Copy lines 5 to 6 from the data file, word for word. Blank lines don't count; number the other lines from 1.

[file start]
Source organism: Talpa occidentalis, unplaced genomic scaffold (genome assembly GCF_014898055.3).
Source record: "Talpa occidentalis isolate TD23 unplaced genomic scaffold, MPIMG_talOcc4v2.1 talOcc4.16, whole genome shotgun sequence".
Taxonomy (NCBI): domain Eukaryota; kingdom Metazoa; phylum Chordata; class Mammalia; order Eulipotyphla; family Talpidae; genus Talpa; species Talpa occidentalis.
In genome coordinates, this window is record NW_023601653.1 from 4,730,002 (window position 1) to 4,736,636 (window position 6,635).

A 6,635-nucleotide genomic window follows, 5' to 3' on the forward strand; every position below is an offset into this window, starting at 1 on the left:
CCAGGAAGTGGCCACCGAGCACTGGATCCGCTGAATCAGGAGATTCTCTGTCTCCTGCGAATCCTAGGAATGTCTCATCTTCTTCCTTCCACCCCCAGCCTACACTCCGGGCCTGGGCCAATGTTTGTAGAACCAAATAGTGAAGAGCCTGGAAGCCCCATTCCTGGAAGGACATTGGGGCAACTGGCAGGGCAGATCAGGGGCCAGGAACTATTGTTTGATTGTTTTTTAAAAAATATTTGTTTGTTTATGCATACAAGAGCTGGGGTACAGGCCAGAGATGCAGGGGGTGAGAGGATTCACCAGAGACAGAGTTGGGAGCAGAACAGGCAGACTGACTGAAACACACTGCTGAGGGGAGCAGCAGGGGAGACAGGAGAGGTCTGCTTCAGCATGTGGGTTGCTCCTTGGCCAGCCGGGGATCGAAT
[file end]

A 6,635-nucleotide genomic window follows, 5' to 3' on the forward strand; every position below is an offset into this window, starting at 1 on the left:
CCAGGAAGTGGCCACCGAGCACTGGATCCGCTGAATCAGGAGATTCTCTGTCTCCTGCGAATCCTAGGAATGTCTCATCTTCTTCCTTCCACCCCCAGCCTACACTCCGGGCCTGGGCCAATGTTTGTAGAACCAAATAGTGAAGAGCCTGGAAGCCCCATTCCTGGAAGGACATTGGGGCAACTGGCAGGGCAGATCAGGGGCCAGGAACTATTGTTTGATTGTTTTTTAAAAAATATTTGTTTGTTTATGCATACAAGAGCTGGGGTACAGGCCAGAGATGCAGGGGGTGAGAGGATTCACCAGAGACAGAGTTGGGAGCAGAACAGGCAGACTGACTGAAACACACTGCTGAGGGGAGCAGCAGGGGAGACAGGAGAGGTCTGCTTCAGCATGTGGGTTGCTCCTTGGCCAGCCGGGGATCGAAT